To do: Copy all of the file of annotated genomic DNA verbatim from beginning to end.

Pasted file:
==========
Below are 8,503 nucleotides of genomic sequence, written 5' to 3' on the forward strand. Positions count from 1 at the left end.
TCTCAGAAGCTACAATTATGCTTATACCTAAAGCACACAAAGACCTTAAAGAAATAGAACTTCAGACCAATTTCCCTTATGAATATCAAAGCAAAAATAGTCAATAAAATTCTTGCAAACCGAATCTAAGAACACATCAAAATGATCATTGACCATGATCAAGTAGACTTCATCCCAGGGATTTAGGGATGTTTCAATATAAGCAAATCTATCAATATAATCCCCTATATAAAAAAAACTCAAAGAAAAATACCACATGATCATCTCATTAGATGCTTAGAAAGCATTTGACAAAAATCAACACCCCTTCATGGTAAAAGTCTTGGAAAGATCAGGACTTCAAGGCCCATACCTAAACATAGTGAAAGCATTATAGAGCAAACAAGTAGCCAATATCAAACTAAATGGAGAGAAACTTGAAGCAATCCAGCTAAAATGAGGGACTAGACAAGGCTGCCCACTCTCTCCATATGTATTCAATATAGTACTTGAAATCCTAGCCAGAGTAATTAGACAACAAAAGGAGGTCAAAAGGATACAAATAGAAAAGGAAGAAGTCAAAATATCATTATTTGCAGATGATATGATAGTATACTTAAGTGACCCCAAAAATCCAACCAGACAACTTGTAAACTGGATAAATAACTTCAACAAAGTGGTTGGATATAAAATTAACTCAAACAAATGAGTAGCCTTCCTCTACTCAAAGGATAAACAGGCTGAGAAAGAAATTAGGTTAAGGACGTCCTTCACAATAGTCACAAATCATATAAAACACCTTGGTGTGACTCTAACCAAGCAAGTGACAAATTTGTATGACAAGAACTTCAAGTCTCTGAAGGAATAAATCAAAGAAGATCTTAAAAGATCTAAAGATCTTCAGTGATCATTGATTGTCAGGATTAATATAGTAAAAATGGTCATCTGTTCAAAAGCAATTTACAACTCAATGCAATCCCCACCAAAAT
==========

Below are 8,503 nucleotides of genomic sequence, written 5' to 3' on the forward strand. Positions count from 1 at the left end.
TCTCAGAAGCTACAATTATGCTTATACCTAAAGCACACAAAGACCTTAAAGAAATAGAACTTCAGACCAATTTCCCTTATGAATATCAAAGCAAAAATAGTCAATAAAATTCTTGCAAACCGAATCTAAGAACACATCAAAATGATCATTGACCATGATCAAGTAGACTTCATCCCAGGGATTTAGGGATGTTTCAATATAAGCAAATCTATCAATATAATCCCCTATATAAAAAAAACTCAAAGAAAAATACCACATGATCATCTCATTAGATGCTTAGAAAGCATTTGACAAAAATCAACACCCCTTCATGGTAAAAGTCTTGGAAAGATCAGGACTTCAAGGCCCATACCTAAACATAGTGAAAGCATTATAGAGCAAACAAGTAGCCAATATCAAACTAAATGGAGAGAAACTTGAAGCAATCCAGCTAAAATGAGGGACTAGACAAGGCTGCCCACTCTCTCCATATGTATTCAATATAGTACTTGAAATCCTAGCCAGAGTAATTAGACAACAAAAGGAGGTCAAAAGGATACAAATAGAAAAGGAAGAAGTCAAAATATCATTATTTGCAGATGATATGATAGTATACTTAAGTGACCCCAAAAATCCAACCAGACAACTTGTAAACTGGATAAATAACTTCAACAAAGTGGTTGGATATAAAATTAACTCAAACAAATGAGTAGCCTTCCTCTACTCAAAGGATAAACAGGCTGAGAAAGAAATTAGGTTAAGGACGTCCTTCACAATAGTCACAAATCATATAAAACACCTTGGTGTGACTCTAACCAAGCAAGTGACAAATTTGTATGACAAGAACTTCAAGTCTCTGAAGGAATAAATCAAAGAAGATCTTAAAAGATCTAAAGATCTTCAGTGATCATTGATTGTCAGGATTAATATAGTAAAAATGGTCATCTGTTCAAAAGCAATTTACAACTCAATGCAATCCCCACCAAAAT